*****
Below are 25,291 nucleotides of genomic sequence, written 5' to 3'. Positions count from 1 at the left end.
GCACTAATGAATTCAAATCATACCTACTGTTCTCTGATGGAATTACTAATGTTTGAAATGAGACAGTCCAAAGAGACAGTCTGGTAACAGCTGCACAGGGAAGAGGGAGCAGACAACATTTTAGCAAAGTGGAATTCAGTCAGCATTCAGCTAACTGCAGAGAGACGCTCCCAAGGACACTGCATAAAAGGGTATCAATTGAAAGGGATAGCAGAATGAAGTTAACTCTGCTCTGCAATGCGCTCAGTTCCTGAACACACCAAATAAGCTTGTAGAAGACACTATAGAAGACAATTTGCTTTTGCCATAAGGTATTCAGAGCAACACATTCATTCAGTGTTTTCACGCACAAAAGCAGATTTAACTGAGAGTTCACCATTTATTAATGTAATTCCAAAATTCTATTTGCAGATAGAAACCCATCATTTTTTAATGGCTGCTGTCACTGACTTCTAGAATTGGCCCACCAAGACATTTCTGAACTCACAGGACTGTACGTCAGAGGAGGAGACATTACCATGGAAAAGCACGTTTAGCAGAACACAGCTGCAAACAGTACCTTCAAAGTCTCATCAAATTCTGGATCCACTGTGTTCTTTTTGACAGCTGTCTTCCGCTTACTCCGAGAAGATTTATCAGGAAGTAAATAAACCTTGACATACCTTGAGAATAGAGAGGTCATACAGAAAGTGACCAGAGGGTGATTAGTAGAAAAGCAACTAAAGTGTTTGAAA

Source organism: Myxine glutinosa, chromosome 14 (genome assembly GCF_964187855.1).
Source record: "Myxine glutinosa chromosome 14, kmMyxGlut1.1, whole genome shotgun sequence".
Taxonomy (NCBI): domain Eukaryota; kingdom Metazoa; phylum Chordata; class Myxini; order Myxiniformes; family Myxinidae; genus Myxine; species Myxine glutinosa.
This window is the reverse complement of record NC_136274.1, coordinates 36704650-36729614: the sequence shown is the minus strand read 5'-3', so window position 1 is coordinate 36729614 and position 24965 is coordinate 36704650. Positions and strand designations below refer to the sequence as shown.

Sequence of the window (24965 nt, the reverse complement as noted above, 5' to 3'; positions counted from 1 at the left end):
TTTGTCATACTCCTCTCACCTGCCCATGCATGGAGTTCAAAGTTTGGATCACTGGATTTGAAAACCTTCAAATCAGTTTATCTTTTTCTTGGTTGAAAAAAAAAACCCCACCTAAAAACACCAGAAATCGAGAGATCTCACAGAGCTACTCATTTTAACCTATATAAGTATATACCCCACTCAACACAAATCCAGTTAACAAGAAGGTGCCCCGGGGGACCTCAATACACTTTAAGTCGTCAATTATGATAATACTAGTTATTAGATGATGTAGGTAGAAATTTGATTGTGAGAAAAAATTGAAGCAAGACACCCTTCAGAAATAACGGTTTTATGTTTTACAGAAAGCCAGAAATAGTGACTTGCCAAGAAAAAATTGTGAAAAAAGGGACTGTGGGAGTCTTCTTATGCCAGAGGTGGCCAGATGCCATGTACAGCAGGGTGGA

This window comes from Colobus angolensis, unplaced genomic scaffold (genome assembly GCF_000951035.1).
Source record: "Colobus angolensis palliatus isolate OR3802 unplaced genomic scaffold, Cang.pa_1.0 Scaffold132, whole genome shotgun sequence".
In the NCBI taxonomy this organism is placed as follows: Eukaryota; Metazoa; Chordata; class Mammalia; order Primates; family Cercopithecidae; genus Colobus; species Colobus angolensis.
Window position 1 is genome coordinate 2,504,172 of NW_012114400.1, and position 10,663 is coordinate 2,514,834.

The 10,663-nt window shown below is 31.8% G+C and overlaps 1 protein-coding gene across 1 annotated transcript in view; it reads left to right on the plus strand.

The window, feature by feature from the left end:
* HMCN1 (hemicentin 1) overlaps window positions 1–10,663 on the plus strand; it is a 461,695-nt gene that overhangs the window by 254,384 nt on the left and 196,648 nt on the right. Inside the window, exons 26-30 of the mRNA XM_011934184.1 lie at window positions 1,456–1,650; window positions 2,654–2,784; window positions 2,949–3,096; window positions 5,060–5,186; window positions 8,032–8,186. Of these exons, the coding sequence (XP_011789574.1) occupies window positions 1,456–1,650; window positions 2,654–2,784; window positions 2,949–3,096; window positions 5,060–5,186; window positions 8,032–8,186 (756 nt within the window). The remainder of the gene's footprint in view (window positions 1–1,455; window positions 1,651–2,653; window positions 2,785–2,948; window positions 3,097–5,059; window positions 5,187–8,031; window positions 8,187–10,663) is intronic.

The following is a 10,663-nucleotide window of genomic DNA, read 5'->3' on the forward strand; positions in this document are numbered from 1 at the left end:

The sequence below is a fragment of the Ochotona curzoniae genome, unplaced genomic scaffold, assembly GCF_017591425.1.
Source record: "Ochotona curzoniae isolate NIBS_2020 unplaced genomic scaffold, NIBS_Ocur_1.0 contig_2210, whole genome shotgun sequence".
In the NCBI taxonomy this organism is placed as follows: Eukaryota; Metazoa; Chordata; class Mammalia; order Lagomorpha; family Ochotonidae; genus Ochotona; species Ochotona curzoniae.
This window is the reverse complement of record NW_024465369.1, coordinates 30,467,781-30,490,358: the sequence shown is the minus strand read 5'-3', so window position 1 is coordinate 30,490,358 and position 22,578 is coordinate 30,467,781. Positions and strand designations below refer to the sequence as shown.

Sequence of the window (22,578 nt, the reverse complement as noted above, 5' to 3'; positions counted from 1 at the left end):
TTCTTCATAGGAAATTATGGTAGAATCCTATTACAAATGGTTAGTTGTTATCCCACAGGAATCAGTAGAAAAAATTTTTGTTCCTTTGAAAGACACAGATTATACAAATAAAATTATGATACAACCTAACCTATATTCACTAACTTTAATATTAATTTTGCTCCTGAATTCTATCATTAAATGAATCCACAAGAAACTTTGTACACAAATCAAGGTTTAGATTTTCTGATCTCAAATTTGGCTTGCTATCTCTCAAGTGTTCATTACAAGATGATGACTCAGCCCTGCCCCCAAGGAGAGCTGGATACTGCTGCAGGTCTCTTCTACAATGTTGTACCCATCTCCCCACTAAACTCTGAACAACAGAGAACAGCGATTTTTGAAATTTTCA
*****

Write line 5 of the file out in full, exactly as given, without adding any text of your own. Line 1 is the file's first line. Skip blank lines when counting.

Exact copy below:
Taxonomy (NCBI): domain Eukaryota; kingdom Metazoa; phylum Chordata; class Myxini; order Myxiniformes; family Myxinidae; genus Myxine; species Myxine glutinosa.